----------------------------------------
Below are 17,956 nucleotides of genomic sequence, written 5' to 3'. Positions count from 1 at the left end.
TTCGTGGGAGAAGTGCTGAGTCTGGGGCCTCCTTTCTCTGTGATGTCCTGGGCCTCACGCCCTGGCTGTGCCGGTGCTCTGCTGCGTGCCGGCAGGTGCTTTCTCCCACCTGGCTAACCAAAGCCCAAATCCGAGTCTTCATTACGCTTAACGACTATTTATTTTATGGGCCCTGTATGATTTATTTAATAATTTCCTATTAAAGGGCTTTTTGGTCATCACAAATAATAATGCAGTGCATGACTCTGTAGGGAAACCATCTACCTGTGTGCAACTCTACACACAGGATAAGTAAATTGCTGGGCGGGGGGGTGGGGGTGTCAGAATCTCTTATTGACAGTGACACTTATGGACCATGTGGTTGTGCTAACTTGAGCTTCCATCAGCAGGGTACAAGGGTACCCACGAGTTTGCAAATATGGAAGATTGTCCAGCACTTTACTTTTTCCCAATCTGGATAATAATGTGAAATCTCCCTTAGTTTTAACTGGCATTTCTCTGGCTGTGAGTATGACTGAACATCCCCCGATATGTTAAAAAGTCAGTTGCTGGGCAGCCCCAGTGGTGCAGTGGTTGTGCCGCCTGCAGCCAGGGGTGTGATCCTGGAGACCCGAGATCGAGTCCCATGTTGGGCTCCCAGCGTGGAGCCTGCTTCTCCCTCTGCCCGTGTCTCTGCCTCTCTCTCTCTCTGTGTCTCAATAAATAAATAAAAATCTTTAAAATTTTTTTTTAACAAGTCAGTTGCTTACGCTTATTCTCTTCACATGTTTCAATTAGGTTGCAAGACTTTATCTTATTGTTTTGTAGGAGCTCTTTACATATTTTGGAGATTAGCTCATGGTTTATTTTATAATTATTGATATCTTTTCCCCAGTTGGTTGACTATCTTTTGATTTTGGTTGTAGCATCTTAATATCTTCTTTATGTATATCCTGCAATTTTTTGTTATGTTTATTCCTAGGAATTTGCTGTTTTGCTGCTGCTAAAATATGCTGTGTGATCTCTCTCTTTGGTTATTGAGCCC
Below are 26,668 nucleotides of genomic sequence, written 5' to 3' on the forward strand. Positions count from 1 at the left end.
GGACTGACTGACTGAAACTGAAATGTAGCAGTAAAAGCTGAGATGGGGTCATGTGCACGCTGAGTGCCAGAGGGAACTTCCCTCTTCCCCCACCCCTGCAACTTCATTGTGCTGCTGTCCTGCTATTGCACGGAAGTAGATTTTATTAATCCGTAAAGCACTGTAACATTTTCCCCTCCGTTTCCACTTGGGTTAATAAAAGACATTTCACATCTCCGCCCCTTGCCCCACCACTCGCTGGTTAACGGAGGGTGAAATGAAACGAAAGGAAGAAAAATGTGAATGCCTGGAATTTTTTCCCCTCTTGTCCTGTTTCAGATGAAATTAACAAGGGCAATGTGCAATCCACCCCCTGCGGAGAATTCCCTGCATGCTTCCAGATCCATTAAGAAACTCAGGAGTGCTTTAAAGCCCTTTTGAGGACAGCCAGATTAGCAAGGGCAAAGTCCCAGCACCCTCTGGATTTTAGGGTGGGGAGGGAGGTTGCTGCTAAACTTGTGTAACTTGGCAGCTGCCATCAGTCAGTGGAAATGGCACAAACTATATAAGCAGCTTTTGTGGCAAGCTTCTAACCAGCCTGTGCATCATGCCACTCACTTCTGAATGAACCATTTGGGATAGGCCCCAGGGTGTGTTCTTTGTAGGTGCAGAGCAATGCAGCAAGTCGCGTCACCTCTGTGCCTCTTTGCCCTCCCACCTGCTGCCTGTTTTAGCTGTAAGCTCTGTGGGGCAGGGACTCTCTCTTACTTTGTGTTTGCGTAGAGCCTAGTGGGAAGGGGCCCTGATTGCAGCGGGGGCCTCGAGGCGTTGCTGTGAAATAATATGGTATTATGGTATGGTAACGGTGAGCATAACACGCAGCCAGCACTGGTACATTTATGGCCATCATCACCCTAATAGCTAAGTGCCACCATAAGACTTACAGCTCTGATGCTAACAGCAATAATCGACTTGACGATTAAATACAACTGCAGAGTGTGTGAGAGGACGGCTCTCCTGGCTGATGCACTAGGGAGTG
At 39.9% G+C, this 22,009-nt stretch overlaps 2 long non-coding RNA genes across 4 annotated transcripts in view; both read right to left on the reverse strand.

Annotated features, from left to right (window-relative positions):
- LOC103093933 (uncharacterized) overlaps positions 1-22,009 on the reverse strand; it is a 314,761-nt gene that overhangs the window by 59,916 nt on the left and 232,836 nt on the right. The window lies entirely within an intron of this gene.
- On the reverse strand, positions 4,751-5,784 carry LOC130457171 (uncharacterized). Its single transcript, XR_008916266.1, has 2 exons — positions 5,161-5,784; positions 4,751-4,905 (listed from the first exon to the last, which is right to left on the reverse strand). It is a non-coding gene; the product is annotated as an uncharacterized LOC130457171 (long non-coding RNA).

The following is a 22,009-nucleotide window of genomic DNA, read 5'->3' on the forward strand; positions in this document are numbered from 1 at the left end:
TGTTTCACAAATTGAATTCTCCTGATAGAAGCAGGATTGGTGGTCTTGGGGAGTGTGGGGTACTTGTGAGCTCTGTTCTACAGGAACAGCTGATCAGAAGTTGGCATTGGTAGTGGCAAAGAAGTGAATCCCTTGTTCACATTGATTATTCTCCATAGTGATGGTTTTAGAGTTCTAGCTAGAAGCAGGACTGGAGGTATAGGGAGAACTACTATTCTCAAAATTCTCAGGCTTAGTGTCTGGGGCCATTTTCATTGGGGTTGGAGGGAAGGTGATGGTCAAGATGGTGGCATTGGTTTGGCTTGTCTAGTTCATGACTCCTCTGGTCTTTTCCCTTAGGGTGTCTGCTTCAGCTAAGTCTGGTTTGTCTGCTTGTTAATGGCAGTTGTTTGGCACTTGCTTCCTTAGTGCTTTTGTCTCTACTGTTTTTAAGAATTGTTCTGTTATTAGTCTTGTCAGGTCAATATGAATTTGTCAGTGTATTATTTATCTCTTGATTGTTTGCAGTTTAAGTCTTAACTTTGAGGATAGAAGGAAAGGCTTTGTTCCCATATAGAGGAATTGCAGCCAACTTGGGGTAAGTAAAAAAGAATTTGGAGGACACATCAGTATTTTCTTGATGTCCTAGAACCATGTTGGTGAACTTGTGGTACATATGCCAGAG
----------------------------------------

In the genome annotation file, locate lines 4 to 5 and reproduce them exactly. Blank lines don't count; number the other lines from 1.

GGACTGACTGACTGAAACTGAAATGTAGCAGTAAAAGCTGAGATGGGGTCATGTGCACGCTGAGTGCCAGAGGGAACTTCCCTCTTCCCCCACCCCTGCAACTTCATTGTGCTGCTGTCCTGCTATTGCACGGAAGTAGATTTTATTAATCCGTAAAGCACTGTAACATTTTCCCCTCCGTTTCCACTTGGGTTAATAAAAGACATTTCACATCTCCGCCCCTTGCCCCACCACTCGCTGGTTAACGGAGGGTGAAATGAAACGAAAGGAAGAAAAATGTGAATGCCTGGAATTTTTTCCCCTCTTGTCCTGTTTCAGATGAAATTAACAAGGGCAATGTGCAATCCACCCCCTGCGGAGAATTCCCTGCATGCTTCCAGATCCATTAAGAAACTCAGGAGTGCTTTAAAGCCCTTTTGAGGACAGCCAGATTAGCAAGGGCAAAGTCCCAGCACCCTCTGGATTTTAGGGTGGGGAGGGAGGTTGCTGCTAAACTTGTGTAACTTGGCAGCTGCCATCAGTCAGTGGAAATGGCACAAACTATATAAGCAGCTTTTGTGGCAAGCTTCTAACCAGCCTGTGCATCATGCCACTCACTTCTGAATGAACCATTTGGGATAGGCCCCAGGGTGTGTTCTTTGTAGGTGCAGAGCAATGCAGCAAGTCGCGTCACCTCTGTGCCTCTTTGCCCTCCCACCTGCTGCCTGTTTTAGCTGTAAGCTCTGTGGGGCAGGGACTCTCTCTTACTTTGTGTTTGCGTAGAGCCTAGTGGGAAGGGGCCCTGATTGCAGCGGGGGCCTCGAGGCGTTGCTGTGAAATAATATGGTATTATGGTATGGTAACGGTGAGCATAACACGCAGCCAGCACTGGTACATTTATGGCCATCATCACCCTAATAGCTAAGTGCCACCATAAGACTTACAGCTCTGATGCTAACAGCAATAATCGACTTGACGATTAAATACAACTGCAGAGTGTGTGAGAGGACGGCTCTCCTGGCTGATGCACTAGGGAGTG
At 39.9% G+C, this 22,009-nt stretch overlaps 2 long non-coding RNA genes across 4 annotated transcripts in view; both read right to left on the reverse strand.